After Further Review: Was TOC a Masters preview?

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Each week, GolfChannel.com takes a look back at the week in golf. Here's what's weighing on our writers' minds.

On TOC as a Masters preview:

Jason Day, Dustin Johnson and Jordan Spieth each showed flashes of tremendous form at the SBS Tournament of Champions, even though none won; same for Patrick Reed and Hideki Matsuyama.

Throw in Justin Thomas’ swagger and confidence from his second win of the season, get Rory McIlroy back into the mix shortly and prep for Tiger Woods playing four events in a five-week span, and it sounds like a tasty recipe for the build-up to the Masters.

Sure, that’s three months away. Sure, this was only one week in Hawaii. But Day said he wants to be No. 1 for the entire year, Spieth said he’s already thinking about Augusta and Reed insists on finding his inner Ryder Cup animal during the majors this year. These next three months are going to fly by and we’ll be in full Masters bloom before you know it. – Jay Coffin


On Justin Thomas' career advancement

Two years ago, Justin Thomas took a lead to the back nine during the final round at The Greenbrier. He promptly doubled No. 10, made a quad a few holes later and tumbled all the way into a tie for 54th. The result showed that Thomas, still a rookie, had yet to gain his footing on the PGA Tour. But Sunday at Kapalua, he showed just how much he has grown.

Thomas nearly gave the tournament away with a sloppy double bogey from the middle of the 15th fairway, but he showed the mental fortitude to not only steady the ship but also put the tournament away with his approach shot two holes later.

Growth rarely occurs in a straight line, and more often comes with a series of plateaus. It now appears Thomas is more than ready to make another jump in his career arc this year. - Will Gray


On Jason Day and slow play:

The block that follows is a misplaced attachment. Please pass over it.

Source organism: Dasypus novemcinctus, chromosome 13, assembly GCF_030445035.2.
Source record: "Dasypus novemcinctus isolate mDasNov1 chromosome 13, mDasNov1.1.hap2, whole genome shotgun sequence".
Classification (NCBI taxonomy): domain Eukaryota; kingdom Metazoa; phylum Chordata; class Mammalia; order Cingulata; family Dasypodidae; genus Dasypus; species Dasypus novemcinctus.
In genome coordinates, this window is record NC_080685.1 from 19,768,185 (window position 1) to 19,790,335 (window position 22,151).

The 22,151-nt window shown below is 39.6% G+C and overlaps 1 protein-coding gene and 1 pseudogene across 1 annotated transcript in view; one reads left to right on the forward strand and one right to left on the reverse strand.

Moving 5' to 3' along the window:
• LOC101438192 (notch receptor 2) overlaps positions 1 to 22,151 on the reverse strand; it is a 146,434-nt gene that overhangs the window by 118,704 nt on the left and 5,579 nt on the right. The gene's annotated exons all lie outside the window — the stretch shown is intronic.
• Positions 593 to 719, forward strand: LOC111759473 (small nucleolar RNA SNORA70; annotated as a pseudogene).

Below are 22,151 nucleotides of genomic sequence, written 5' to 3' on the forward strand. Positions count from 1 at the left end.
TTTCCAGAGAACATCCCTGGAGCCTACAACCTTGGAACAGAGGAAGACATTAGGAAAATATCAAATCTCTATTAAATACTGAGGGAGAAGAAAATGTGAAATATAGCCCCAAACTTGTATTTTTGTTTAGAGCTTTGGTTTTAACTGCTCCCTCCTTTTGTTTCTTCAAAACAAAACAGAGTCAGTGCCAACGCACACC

Can a player be dynamic and slow? Apparently, Jason Day wants to find out. Ugh!

Day said before the SBS Championship that he wants to get back to being more deliberate in his approach this year, and he didn’t couch what that means. “I don’t care so much about speeding up my game,” Day said. “I’ve got to get back to what makes me good. If that means I have to back off five times, then I’m going to back off five times before I have to actually hit the shot.” Double ugh.

Day said “the average Joe doesn’t get it,” and he’s right. They’ll be some backlash against Day if he slows down too much. If he keeps winning big, it’s mitigated, but his popularity may still take a hit. Plus, as the world No. 1, he’s modeling how the game ought to be played. There’s a responsibility in that. - Randall Mell


Jay Monahan took over as commissioner of the PGA Tour on Jan. 1 and sat down with a group of scribes a few days later in Maui to talk about the transition and his plans going forward for the circuit. The meet-and-greet lasted about an hour, but it was quickly apparent that the new boss is nothing like the old boss.

Where Tim Finchem, who Monahan succeeded as commissioner, was something of a policy wonk and often guarded, Monahan appears poised to embrace change and is surprisingly candid on a number of issues, including the Tour’s relationship with president-elect Donald Trump and the need to overhaul the circuit’s schedule. Executing these changes will always be the challenge, but Monahan certainly appears to be the right guy for the job. Rex Hoggard